The National Audit Office has today reported on the UK Home Office’s Syrian Vulnerable Persons Resettlement Programme. Back in September 2015, the then-Prime Minister David Cameron made a commitment to resettle 20,000 Syrian refugees by 2020.
- 1,000 Syrian refugees were welcomed into the UK by Christmas 2015.
- 2,659 (13% of the target) were resettled by the end of June 2016.
- 55% of people resettled so far are survivors of torture or violence or both.
Key findings of the NAO report include:
The original programme was expanded “at speed” to achieve the 20,000 the target to resettle 1,000 Syrian refugees by Christmas 2015. While there was good partnership working across central and local government, strong working relationships with international partners and a concerted effort by all involved, the consensus of those the NAO spoke to indicated that “the programme had been delivered quickly … using unsustainable labour-intensive processes”. The pace of resettlement was scaled back in the early months of 2016 while the processes were redesigned.
118 local authorities across the UK are now involved in the resettlement programme. While the Home Office team has specified what local authorities are responsible for providing during refugees’ first year in the UK, some local authorities were concerned about a lack of clarity around expectations for refugees’ second to fifth years – a deliberate decision to allow local authorities to tailor services according to local circumstances.
The NAO spoke to refugees who told them that they had “received a warm welcome from their new communities”. Their experience of the resettlement programme “has been largely positive, but uncertainty about their status in the UK has caused some anxiety”. However, information provided to them about where they were being resettled was sometimes patchy.
Many refugees are unsure of their rights in the UK and what they are eligible for, including their ability to travel abroad, whether they can apply for family reunion, or what will happen to them at the end of the five-year programme. The NAO recommend that information on travel entitlements, family reunion and status after the fifth year of the programme are disseminated to all local authorities and providers. Addressing refugees’ concerns about limited English language provision would also help them to integrate more quickly.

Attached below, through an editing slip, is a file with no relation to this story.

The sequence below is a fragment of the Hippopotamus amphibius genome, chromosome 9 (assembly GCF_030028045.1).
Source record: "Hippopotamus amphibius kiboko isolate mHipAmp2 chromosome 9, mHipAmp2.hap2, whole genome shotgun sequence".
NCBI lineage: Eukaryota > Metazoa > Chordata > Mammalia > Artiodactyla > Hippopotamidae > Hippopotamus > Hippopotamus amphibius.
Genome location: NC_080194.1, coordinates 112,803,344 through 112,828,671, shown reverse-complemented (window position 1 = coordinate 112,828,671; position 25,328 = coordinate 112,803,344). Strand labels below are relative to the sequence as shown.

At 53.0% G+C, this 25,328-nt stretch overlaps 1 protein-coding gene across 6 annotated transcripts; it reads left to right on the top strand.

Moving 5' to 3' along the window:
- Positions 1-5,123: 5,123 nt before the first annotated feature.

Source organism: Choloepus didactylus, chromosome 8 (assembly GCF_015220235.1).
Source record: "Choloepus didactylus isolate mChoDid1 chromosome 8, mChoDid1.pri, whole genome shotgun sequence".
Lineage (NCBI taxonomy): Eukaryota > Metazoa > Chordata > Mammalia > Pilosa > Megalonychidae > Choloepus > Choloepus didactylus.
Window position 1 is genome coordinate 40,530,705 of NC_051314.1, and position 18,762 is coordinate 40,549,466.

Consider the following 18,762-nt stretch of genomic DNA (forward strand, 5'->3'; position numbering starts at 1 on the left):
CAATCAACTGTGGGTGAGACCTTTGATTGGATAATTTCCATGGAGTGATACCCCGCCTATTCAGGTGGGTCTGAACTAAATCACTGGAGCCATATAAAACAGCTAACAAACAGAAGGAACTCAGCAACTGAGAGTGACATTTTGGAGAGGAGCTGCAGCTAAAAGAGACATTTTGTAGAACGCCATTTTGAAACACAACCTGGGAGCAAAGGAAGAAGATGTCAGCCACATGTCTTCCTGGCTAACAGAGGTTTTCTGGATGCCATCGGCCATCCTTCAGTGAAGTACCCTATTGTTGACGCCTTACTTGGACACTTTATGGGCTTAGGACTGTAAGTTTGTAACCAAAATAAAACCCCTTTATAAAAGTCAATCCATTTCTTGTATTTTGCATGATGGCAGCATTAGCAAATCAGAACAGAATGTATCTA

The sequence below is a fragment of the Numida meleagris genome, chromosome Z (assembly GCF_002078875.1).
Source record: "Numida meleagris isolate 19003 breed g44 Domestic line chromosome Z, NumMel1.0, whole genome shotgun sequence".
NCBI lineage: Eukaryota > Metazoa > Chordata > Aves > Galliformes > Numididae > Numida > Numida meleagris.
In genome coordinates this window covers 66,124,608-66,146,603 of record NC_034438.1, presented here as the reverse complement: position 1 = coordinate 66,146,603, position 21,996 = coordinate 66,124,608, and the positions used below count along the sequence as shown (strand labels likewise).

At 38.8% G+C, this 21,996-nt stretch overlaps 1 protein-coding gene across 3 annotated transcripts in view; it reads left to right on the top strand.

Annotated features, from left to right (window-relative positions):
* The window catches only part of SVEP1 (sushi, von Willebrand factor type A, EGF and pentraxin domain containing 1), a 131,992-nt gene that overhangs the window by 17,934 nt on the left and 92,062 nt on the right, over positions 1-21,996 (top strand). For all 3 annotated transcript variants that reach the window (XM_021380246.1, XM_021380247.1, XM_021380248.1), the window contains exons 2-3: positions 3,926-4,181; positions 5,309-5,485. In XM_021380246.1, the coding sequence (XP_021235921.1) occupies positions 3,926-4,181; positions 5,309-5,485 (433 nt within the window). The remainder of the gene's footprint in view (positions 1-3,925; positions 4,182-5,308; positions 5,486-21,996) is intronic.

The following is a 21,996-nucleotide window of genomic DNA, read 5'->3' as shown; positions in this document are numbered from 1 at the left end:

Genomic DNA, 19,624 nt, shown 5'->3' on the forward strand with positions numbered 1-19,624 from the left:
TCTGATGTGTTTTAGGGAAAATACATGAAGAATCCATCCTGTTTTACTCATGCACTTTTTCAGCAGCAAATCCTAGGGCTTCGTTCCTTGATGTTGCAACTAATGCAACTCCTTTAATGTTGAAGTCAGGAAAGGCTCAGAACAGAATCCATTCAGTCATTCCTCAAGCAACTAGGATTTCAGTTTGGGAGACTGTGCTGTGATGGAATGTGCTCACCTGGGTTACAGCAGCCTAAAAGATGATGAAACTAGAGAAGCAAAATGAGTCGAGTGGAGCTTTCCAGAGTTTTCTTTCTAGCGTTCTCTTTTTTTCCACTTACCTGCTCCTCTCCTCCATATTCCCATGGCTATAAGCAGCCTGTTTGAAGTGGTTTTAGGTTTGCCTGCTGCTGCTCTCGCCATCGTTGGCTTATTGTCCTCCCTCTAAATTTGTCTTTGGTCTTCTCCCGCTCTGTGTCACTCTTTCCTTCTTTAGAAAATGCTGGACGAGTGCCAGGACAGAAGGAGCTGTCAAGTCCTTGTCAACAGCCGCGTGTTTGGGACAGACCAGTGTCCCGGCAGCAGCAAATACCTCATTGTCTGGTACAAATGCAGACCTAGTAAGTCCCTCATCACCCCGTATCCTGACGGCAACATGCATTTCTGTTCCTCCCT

Overall, the Home Office programme team are confident that they are on track to meet the 20,000 target and there is evidence that the average monthly figures are rising. The NAO find that at the current rate of resettlement, the 2020 target would be missed by 1,680 people, so the average number of people resettled each month will have to rise a little further.
Tthe report notes that it is essential that indicative pledges from local authorities materialise into firm offers of support during the remainder of the programme. Feedback to the NAO indicated that finding accommodation near available school places is a challenge for some local authorities and a risk to the programme.
The community sponsorship initiative launched in July (allowing individuals, charities, faith groups and businesses to directly resettle refugees in addition to local authorities) is “not essential to achieving the 20,000 target, but should contribute to improving the experience of refugees and
their ability to integrate quickly into the UK”.
A separate NAO report looks at international comparisons with other resettlement schemes, in particular those run in Germany and Canada. It notes that the EU’s Emergency Relocation Scheme (which planned to relocate refugees from Greece and Italy who had a high chance of having their applications for asylum successfully processed) did not meet its target of relocating 20,000 people by mid-May 2016. Instead between September 2015 and July 2016, only 3,056 people (15% of the original target) had been relocated.